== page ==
One part of the preparations that I consider of particular importance (is that enough "p" words for ya?) is research into the church's history. If we're going to celebrate 60 years, it's good to know and talk about what happened in those years. So parishioners Jo Leeming (of the St. Michael and All Angels Vestry), Ila Abernathy (of the parish's Guatemala Project) and I procured a key to the church's archives, which are stored in the Womble Library. We oohed and ahhed over our discoveries there, pulled out several of the more important notebooks and envelopes, and brought them to my office at church. This afternoon was the first chance I've had since then to take a look.
I only got through half a notebook, but it was mostly really important stuff. There were pictures from the church's construction, dated September, 1953. Two of them were dated September 14, 1953, exactly 60 years before the day I scanned them on my office computer:
This is the interior of the church, with a man looking up at the eastern wall. The walls had not yet been plastered, and the floor had not yet been laid. But the place was already rather beautiful.
This appears to be a view from the main entrance, looking north 90 feet to where the sanctuary would be. The white cross seen here was an opening in the original north wall, into which the stained glass cross would be added. The northern end of the church has since been expanded twice, once in 1964 to add the transept (the size sections in front) and apse (a place for the high altar), and again in 1998 to add the organ chamber behind the sanctuary. The glass cross is now in the western wall, near where the choir sits.
There were more photos from later in the month, but it's clear that the building wasn't finished by Michaelmas, 1953. The dedication and first service was held Sunday, November 29th, 1953. There was a newspaper photo of that, along with a few color snapshots. Another small batch of photos showed the church as of the day after Christmas, 1953.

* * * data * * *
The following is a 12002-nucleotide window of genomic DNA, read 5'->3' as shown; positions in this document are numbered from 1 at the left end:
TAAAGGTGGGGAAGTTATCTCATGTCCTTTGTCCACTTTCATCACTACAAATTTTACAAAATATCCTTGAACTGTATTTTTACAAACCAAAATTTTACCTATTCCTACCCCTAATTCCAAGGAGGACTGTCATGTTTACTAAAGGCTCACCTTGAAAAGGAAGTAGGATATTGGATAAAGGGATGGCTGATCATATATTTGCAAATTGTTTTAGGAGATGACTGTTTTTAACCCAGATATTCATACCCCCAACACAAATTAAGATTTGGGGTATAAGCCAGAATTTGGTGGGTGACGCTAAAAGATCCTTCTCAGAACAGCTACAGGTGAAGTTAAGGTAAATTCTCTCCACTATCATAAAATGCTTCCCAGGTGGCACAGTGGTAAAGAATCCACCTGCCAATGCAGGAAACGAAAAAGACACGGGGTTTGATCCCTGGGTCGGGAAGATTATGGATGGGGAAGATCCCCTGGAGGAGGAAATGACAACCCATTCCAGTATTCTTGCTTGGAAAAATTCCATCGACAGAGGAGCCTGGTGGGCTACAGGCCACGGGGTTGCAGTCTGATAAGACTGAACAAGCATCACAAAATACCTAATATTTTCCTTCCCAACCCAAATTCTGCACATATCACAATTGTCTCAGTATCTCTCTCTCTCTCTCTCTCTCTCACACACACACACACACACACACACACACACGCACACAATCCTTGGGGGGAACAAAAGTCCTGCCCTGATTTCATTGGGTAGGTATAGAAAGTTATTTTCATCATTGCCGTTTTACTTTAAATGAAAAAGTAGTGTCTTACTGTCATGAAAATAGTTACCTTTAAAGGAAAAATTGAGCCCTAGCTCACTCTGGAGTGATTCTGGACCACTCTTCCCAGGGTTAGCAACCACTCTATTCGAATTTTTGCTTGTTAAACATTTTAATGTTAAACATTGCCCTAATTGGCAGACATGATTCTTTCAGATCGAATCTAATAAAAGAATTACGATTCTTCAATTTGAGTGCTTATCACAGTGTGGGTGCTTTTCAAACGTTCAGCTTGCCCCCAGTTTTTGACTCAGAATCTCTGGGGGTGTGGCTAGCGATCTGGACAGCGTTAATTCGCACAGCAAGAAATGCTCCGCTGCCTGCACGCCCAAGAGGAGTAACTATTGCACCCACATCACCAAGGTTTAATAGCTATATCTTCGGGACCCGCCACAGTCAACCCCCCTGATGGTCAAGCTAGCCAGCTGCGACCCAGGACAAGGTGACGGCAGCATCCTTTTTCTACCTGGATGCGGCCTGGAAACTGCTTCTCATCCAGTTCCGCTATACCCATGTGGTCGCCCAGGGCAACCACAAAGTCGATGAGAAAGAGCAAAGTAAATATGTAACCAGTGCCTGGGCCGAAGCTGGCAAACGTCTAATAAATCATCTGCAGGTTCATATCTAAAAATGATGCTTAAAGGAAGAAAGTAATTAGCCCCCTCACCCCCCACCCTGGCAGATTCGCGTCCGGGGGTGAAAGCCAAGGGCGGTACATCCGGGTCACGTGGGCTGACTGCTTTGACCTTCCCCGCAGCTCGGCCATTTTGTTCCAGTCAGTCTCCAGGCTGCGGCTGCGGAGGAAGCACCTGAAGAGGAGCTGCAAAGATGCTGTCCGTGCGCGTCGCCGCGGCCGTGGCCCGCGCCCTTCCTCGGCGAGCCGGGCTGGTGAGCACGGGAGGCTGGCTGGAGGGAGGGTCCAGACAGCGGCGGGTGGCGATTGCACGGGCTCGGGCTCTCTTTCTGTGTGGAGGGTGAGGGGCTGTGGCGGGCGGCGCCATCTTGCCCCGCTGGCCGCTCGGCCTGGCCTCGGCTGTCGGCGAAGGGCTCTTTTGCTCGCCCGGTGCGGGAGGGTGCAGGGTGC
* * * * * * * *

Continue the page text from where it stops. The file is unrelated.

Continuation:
I also found an expansion feasibility study from 1959, apparently printed on ditto master or mimeograph. If you're under 40 years old, you probably don't know what those reproduction technologies were like, but I used to struggle with them in my high school days. Even in 1981, when the church printed a little black and white newsletter thingy titled "God Gave Me a Parish With Guts!", the pictures in it were dark and dot matrix-y. The newest thing I saw was a printout of an email from 1999, in which the original rector, Father John Clinton Fowler, wrote about acquiring a used pipe organ for the church, late in his tenure. It only cost $200 plus installation, but appears to have lasted only a few years before it fell apart. The replacement organ, dating from 1959 and originally built for a Cincinnati church, cost many orders of magnitude more than that to buy and install, but it's one of the best organs in this part of the country, so there.
But there you go. Even in 1999, for an important historical document, the way to preserve the data was to print it out. I started retyping the thing as I was scanning the photos, because it's not long enough to fuss with OCR for, even if I had a decent OCR program.
St. Michael and All Angels Church as of December 26, 1953.
This innocent photo killed my index page tonight.
And it's not as though current technology is so much more reliable than what they had in 1953 or 1959 or 1981. I already told you about my recent malware problems, and I can't get my new Family Tree Maker program to run for than a few seconds before crashing. More to the point, I tried to add a few of the images I found today to the church website, which is hosted on Godaddy. No matter how carefully I typed or copy-pasted the image's URL, no matter how many times I edited files to make them shorter, uploaded them again and gave them less problematic file names, my edited web page refused to display them. I had to let the church blog host the photos. At one point I added one measly photo to the church's main web page and saved it, only for the whole page to have been randomly ruined by my SeaMonkey Composer program. It's not the first time this has happened, either. Tonight, all the < and > marks were replaced with the HTML markup that makes them not be HTML tags any more. Last time, which was only a week or so ago, all the image URLs suddenly pointed to my hard drive instead of the web site, even though they were all previously in there with the full web addresses. Both times, I had to grab a Google cache version of the page, clean it up and repost it. I should know better, and always keep a backup before I edit a page.
The back of the church, December 1953.
It's going to be worth it, though, right? If I can just get all the best of this old stuff scanned, uploaded and displayed, on web pages and pdfs that are consistently readable and glitch-free, then, THEN, we'll have the best of old and new.